Coming out of the service with a mustache, he sailed in the Star class and won the first two postwar Australian titles. He was still wearing the mustache in 1948 when he and Brighton-clubmate Len Fenton were chosen for the first postwar Olympic Games in Britain. It was the first time any Australian yachtsmen had been named to an Olympic team. They had a stiff beat to get up their fares to London, not to mention freight for their boat, Moorina. But hearing this, Australia's (and the world's) outstanding English billiards player, Walter Lindrum, came to the rescue with a special "night" at Brighton Town Hall, near Melbourne. Yachtsmen from all over Australia came to bet on Lindrum's near-incredible shots, and he raised $2,000 toward the trip's costs. "Walter was a wonderful man," says Sturrock, who 14 years later was awarded the annual Lindy Trophy by the Sportsmen's Association—a trophy commemorating the wizard of the cue.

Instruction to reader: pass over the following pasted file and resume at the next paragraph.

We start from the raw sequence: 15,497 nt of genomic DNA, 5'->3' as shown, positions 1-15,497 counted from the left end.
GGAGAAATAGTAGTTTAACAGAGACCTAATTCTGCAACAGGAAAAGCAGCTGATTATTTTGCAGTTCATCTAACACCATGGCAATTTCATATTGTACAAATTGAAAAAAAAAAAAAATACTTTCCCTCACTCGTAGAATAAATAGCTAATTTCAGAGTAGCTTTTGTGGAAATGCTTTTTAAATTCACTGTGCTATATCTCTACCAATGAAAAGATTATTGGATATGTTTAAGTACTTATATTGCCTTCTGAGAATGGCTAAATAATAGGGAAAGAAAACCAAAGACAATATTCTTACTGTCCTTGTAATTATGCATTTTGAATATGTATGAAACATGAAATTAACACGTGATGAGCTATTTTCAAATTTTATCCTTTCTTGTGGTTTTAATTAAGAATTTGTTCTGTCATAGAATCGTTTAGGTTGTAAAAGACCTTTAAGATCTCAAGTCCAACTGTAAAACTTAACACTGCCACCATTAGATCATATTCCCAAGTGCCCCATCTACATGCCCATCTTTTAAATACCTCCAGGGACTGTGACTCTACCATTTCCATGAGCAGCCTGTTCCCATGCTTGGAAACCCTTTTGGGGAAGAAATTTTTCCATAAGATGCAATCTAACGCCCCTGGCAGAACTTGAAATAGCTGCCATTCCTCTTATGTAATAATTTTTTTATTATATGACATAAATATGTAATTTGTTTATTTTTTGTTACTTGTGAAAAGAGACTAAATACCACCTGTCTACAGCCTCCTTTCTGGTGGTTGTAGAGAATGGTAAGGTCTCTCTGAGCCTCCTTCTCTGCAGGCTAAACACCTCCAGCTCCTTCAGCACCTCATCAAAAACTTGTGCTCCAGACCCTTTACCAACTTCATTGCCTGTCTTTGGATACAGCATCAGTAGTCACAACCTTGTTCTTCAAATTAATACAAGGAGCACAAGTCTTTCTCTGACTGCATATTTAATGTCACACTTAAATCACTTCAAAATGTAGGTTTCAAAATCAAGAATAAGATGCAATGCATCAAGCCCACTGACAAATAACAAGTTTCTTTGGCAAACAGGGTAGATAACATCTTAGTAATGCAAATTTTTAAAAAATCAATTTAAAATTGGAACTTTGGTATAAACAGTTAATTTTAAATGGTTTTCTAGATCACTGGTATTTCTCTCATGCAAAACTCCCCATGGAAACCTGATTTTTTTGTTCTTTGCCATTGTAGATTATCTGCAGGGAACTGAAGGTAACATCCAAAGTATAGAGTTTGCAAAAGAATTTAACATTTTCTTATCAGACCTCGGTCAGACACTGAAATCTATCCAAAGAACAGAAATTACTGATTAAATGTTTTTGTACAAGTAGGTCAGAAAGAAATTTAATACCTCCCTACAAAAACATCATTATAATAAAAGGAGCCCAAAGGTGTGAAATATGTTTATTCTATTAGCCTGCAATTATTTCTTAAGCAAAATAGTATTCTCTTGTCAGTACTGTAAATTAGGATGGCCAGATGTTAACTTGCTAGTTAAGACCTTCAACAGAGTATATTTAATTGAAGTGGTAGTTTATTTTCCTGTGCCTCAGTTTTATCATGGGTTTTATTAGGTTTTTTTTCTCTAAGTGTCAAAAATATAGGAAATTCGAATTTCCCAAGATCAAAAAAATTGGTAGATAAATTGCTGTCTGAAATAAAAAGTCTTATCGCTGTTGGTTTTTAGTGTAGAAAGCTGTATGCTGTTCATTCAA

By finishing seventh in a field of 17 in 1948 Sturrock and Fenton served notice on the descendants of Drake and Nelson that in the future Australia would be a threat in international yachting. A shortage of finances compelled them to charter a Finnish yacht for the Helsinki Olympics in 1952. It turned out to be a heavy old bomb, but they pushed it into 12th place. Four years later, in the 1956 games, Sturrock sailed 5.5-meter Buraddoo on Port Phillip Bay to win a bronze medal.